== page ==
# 138 and Divisibility Tricks 4 You

138 is a composite number. Factor pairs: 138 = 1 x 138, 2 x 69, 3 x 46, or 6 x 23. Factors of 138: 1, 2, 3, 6, 23, 46, 69, 138. Prime factorization: 138 = 2 x 3 x 23.

138 is never a clue in the FIND THE FACTORS puzzles.

———————————————————————————

After you learned some basic division facts, you probably realized:

• 2 will divide evenly into any EVEN whole number.
• 5 will divide evenly into whole numbers ending in 0 or 5.
• 10 will divide evenly into whole numbers ending in 0.

These three rules are related to each other. All of them are true because we use base ten in our numbering system, and the prime factorization of 10 is 2 x 5.

If you needed to find the factors of a 33-digit whole number, you would be able to tell if 2, 5, or 10 divide evenly into it  just by looking at the last digit. 33-digits is more than a standard calculator can handle, but no matter how many digits a whole number has, as long as you can see the very last one, you can apply those three simple divisibility rules to know if 2, 5, or 10 are factors. Thus you will be able to do something a calculator can’t.

But wait, there are even more divisibility tricks if you can see the last TWO digits of the whole number!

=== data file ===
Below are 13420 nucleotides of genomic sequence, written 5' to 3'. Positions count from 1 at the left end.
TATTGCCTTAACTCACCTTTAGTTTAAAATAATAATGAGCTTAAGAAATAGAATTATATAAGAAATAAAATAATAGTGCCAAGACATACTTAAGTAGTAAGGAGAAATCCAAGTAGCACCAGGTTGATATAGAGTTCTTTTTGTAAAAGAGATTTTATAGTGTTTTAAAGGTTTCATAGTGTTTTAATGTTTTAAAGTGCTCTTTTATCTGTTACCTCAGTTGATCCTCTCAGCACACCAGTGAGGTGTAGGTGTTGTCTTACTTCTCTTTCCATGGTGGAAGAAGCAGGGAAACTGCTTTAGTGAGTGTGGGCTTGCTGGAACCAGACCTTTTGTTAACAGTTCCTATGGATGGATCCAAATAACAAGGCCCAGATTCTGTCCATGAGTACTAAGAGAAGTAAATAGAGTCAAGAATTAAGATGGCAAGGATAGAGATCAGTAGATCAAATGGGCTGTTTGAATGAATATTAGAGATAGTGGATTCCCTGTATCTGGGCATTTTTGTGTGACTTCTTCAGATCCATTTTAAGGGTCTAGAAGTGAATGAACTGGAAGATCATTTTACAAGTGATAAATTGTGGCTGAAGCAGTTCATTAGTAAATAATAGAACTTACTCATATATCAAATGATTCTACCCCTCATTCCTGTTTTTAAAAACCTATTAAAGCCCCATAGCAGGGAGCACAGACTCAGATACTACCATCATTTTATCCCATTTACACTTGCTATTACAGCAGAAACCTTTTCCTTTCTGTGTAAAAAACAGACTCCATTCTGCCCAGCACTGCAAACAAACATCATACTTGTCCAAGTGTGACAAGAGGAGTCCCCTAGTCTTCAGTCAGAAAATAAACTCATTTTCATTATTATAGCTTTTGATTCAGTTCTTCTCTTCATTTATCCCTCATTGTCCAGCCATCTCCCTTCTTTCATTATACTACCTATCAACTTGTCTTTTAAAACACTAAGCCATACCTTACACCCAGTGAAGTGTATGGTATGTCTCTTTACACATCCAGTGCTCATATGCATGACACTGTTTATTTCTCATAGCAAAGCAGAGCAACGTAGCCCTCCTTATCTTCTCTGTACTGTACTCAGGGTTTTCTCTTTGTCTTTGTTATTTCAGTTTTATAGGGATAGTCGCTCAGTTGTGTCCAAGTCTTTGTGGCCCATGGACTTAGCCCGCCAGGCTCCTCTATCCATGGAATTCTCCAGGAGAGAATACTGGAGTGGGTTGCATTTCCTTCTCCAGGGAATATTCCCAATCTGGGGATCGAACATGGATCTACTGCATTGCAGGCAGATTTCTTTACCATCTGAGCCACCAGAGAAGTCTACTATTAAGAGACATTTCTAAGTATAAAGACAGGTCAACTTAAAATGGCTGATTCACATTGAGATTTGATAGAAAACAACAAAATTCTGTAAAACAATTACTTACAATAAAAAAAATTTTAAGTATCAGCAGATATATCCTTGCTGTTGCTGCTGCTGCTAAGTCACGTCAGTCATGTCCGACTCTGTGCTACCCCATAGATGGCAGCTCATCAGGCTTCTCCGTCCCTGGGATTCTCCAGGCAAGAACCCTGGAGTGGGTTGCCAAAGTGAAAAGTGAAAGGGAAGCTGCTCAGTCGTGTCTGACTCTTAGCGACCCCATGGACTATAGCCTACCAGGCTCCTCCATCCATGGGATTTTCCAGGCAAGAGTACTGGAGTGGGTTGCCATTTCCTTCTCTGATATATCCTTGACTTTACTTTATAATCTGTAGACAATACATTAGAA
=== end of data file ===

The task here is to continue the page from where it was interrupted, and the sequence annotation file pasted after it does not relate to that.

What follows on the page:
• 10 squared, better known as 100, divides evenly into any whole number ending in 00.
• 5 x 5 = 25 which divides evenly into any whole number ending in 00, 25, 50, or 75.
• 2^2 (AKA 4) divides evenly into a whole number if the final two digits can be divided evenly by 4.

How can one tell if the last two digits of a whole number are divisible by 4 (without actually dividing by 4)? I’ll show you how: I’ve put the 25 possible 2-digit multiples of 4 into one of two lists:

• 00, 04, 08, 20, 24, 28, 40, 44, 48, 60, 64, 68, 80, 84, 88
• 12, 16, 32, 36, 52, 56, 72, 76, 92, 96

Notice in the first list ALL the digits are even and the last digit (0, 4, or 8) can be divided evenly by 4.

Then look at the second list. The first digit is always odd and the last digit is either 2 or 6 (the only two even digits that are not divisible by 4).

Hmm. I think we can rewrite the divisibility rule for 4:

• 4 (AKA 2^2) divides evenly into a whole number if the last two digits are even and the final digit is divisible by 4 (the last digit is 0, 4, or 8).
• 4 divides evenly into any whole number whose next to the last digit is odd if the final digit is even but not divisible by 4 (the last digit is 2 or 6).

The rewritten divisibility rule is longer to read but takes a little less time to implement so you will have to decide which version of the rule works best for you. Either trick takes much less time than dividing some really long whole number by 4 or dividing by 2 twice.

Now I’m on to thinking about what the last THREE digits tell us.

# 4 Rhyme and Rhythm

4  is the first composite number, and it is 2 squared. 4 = 1 x 4 or 2 x 2. Factors of 4: 1, 2, 4. Prime factorization: 4 = 2 x 2, which can also be written 4 = 2².

Since √4 = 2, a whole number, 4 is a perfect square.